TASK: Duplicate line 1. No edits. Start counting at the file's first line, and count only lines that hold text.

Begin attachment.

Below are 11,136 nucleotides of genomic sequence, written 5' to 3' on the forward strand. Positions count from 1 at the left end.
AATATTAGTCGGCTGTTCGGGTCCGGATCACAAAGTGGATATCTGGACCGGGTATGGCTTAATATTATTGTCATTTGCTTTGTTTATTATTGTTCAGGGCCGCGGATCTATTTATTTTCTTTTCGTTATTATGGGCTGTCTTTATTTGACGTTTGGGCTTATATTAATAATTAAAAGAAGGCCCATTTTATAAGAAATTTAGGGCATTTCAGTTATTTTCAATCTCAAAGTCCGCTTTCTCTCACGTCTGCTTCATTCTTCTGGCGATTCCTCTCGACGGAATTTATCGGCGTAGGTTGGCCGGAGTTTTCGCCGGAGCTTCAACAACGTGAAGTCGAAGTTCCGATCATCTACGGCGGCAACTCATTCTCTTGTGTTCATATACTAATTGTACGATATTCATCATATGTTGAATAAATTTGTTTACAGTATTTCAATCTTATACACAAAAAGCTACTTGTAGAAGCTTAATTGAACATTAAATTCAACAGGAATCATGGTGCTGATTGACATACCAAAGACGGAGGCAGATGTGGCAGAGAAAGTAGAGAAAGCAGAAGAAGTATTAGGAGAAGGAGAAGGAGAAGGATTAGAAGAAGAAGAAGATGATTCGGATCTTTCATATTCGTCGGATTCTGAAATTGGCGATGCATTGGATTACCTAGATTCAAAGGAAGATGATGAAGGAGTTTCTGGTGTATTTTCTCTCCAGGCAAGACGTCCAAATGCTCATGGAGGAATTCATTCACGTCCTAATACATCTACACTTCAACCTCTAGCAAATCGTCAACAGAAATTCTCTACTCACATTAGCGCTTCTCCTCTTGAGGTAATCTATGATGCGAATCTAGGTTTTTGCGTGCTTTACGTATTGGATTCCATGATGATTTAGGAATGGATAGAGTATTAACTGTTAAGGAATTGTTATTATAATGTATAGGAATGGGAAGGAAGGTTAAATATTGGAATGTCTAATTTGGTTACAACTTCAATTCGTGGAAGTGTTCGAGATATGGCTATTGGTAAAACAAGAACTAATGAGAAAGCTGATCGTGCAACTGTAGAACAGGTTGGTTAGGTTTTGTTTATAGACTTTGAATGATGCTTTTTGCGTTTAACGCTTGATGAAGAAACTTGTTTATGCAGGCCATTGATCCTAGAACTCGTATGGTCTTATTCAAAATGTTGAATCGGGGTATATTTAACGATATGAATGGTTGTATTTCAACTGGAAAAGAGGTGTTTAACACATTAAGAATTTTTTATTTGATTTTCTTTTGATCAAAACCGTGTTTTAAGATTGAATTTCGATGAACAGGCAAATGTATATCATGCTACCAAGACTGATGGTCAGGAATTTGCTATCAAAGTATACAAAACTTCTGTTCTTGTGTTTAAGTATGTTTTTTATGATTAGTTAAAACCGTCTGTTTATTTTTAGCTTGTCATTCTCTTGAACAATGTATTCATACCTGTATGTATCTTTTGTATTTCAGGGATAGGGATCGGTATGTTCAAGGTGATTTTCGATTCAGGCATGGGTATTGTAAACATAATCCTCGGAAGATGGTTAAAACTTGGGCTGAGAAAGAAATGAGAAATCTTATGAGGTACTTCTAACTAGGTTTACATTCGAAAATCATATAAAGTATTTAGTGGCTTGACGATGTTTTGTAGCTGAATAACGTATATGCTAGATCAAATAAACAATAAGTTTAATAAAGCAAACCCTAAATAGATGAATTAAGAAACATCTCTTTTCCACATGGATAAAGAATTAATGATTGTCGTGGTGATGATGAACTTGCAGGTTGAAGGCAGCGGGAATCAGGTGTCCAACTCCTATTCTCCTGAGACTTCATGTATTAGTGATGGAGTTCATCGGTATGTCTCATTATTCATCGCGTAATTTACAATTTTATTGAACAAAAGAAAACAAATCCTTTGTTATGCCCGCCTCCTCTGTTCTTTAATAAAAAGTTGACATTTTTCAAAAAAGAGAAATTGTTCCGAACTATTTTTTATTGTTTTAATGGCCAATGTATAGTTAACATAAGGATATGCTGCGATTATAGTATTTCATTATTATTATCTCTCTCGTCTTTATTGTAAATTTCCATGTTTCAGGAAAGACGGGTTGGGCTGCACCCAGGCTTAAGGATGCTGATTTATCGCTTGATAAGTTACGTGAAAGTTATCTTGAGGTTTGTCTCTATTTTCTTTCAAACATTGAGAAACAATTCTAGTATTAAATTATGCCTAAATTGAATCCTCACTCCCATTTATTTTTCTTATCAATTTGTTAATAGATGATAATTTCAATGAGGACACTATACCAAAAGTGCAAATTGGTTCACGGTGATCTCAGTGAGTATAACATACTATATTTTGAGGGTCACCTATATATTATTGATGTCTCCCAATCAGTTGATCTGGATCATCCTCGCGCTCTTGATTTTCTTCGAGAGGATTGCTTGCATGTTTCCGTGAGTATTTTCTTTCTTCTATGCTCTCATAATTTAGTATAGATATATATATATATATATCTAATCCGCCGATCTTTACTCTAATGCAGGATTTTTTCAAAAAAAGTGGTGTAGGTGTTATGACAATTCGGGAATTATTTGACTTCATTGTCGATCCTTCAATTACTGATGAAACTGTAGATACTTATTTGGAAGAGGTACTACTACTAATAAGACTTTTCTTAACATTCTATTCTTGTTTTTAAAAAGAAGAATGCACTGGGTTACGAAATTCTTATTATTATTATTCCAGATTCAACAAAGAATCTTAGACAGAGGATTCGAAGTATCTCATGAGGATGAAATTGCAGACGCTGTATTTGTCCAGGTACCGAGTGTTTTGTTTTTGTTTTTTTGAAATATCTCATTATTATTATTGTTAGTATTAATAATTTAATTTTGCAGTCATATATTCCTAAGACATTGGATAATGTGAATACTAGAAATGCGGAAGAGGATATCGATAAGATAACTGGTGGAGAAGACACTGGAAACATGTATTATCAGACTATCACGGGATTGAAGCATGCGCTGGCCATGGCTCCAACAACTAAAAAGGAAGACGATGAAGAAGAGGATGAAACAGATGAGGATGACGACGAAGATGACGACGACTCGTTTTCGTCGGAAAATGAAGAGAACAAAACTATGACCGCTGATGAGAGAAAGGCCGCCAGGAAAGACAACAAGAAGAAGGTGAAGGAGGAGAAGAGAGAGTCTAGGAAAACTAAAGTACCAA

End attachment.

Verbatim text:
Below are 11,136 nucleotides of genomic sequence, written 5' to 3' on the forward strand. Positions count from 1 at the left end.